Discover The Rivalry
In Search of the Light
Seeing the northern lights involves being in the right place at the right time. So how do you choose just where to take your chances?
WORDS SHANEY HUDSON
Seeing the northern lights is a lifelong dream for many, but the anticipation of planning a trip is usually accompanied by the angst of deciding precisely where you should try to see them. Luckily, the secret is to focus on the experience you’d like to have. Do you want the convenience of the city, a wild adventure on the frozen Arctic tundra or the gentle pitch and roll of a ship at sea?
Tromsø: city of auroras
Located at 70 degrees north, the city of Tromsø is surprisingly one of the best places to hedge your bets on seeing the northern lights. While light pollution can dim the aurora’s show, the Norwegian city is located under the aurora oval, the band of light that shines like a ring around the earth’s geomagnetic north pole. This makes it a destination offering one of the highest probabilities of seeing the lights, and a convenient departure point for a number of excursions, including cross-country skiing or snowshoeing. Here, you can also get an appreciation for traditional Sámi culture, by taking a dog-sledding excursion to a lavvo (dwelling) to hear tales of the aurora guovssahas, or the light you can hear.
Dog sledding under the northern lights in Norway. Photo: Shutterstock
The beautiful and amazing northern lights dancing across the evening sky in Tromsø, Norway. Photo: Shutterstock
Snowshoeing is a popular activity during the northern lights season in Tromsø, Norway. Photo: Ørjan Bertelsen
Svalbard: into the wild
From early November until late January, the sun bids the island of Spitsbergen farewell, and it’s possible to see the northern lights at any time. What differentiates Svalbard from other places you can see the lights is its incredible wilderness. Located at 78 degrees north in polar bear country, aurora chasers can head out in the warmth and security of a snowcat from the township of Longyearbyen or in speed and stealth on an electric snowmobile across a frozen valley called Adventdalen. Those whose wanderlust leans more towards the heroic age of polar travel can help harness sled dogs, before mushing across the frozen river to the edge of the Arctic tundra, to watch the lights shimmer and shine across the night sky.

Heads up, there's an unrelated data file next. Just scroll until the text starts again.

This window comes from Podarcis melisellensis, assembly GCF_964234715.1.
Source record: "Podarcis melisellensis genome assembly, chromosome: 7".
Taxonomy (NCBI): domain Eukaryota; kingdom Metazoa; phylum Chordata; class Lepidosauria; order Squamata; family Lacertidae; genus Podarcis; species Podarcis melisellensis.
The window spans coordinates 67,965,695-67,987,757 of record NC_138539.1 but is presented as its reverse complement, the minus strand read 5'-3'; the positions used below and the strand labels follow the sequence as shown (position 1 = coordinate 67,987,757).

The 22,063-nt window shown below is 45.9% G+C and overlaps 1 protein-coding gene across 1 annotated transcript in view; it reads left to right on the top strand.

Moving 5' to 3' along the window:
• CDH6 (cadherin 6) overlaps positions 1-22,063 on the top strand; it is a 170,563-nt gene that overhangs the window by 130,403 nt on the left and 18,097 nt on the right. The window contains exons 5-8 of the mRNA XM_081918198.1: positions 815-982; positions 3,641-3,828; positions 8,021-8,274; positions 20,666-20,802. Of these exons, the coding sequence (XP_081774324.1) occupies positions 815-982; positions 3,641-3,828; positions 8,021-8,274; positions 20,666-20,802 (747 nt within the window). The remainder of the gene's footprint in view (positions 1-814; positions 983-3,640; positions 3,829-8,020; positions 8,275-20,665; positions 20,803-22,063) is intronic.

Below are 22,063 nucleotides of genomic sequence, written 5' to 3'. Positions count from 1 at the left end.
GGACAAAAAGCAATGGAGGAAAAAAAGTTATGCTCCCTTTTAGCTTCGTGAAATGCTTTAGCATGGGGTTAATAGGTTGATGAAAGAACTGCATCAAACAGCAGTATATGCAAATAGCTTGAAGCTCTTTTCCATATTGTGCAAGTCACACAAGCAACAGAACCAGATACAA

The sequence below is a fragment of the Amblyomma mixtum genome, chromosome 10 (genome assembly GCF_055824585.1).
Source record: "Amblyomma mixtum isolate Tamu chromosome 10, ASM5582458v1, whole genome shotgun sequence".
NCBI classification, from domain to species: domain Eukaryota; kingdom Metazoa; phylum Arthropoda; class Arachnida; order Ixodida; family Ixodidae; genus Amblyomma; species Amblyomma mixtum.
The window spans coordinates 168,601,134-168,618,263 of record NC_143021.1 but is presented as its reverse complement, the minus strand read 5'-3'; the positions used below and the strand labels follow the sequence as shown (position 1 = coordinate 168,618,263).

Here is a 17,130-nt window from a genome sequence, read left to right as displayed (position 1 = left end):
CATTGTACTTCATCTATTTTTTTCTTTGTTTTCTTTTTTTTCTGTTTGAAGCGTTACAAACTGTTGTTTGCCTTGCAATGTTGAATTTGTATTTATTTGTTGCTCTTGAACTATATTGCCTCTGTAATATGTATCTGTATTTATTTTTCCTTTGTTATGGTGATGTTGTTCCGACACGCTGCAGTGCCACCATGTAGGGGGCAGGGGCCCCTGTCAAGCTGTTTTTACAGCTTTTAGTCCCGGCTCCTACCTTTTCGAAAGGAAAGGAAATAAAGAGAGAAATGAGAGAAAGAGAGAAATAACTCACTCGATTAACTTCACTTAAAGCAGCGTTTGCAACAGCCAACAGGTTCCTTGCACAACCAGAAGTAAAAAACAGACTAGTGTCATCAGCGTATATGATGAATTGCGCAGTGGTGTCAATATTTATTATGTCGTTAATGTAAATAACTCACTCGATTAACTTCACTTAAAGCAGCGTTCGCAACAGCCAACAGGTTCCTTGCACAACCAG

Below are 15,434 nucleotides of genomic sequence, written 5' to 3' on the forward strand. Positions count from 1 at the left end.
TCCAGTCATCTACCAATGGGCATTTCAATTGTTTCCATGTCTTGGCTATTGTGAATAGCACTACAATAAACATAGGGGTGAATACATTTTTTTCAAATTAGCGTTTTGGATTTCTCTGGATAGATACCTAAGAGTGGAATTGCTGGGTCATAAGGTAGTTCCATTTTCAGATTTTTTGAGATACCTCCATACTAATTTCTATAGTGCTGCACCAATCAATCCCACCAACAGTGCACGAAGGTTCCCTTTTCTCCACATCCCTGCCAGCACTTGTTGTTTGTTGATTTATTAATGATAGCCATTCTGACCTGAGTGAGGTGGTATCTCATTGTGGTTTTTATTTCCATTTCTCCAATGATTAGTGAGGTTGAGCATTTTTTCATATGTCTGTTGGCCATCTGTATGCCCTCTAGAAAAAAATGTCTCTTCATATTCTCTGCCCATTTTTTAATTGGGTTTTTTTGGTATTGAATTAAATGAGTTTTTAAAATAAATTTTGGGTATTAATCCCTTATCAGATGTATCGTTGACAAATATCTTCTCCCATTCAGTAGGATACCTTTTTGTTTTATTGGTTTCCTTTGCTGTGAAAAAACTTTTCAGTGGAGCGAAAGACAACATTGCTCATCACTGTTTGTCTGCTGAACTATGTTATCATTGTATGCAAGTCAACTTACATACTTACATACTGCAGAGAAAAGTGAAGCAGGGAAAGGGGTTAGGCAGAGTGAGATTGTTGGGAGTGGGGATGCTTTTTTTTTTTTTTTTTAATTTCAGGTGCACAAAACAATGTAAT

The northern lights in the mountains of Svalbard, Longyearbyen, Spitsbergen. Photo: Shutterstock
Iceland: through the frame
Known as the land of fire and ice, Iceland’s rich volcanic terrain, small population and spectacular glacial scenery make it a firm favourite with photographers keen to capture the aurora – especially since it’s visible for eight months of the year. However, the country’s auroral activity peak is during the equinoxes around October and late February/early March, when there is more solar activity. In the capital Reykjavik, the Hallgrímskirkja cathedral, Harpa concert hall and local lighthouse all make excellent backdrops for photos of the aurora. Head away from the capital and you’ll discover black sand beaches scattered with boulders of glacial blue ice, frozen waterfalls and even the occasional erupting volcano against which to frame a dancing aurora.
Northern lights shining over Hallgrímskirkja cathedral in Reykjavik, Iceland. Photo: Shutterstock
On board: northern lights by ship
The darker the sky, the brighter the northern lights. And there is no greater theatre of darkness than the open ocean, away from land-based light pollution. Northern lights cruises, where guests are able to take in an uninterrupted view of the aurora from the deck, have grown in popularity in the past few years. Generally, the captain will make announcements when the lights appear on the horizon, meaning guests can also stay warm inside their cabin until a solar storm begins. There’s also the opportunity to sign up for wake-up calls should the heavens put on a show in the early hours when most people are sleeping.
Guests enjoying the northern lights on deck. Photo: Agurtxane Concellon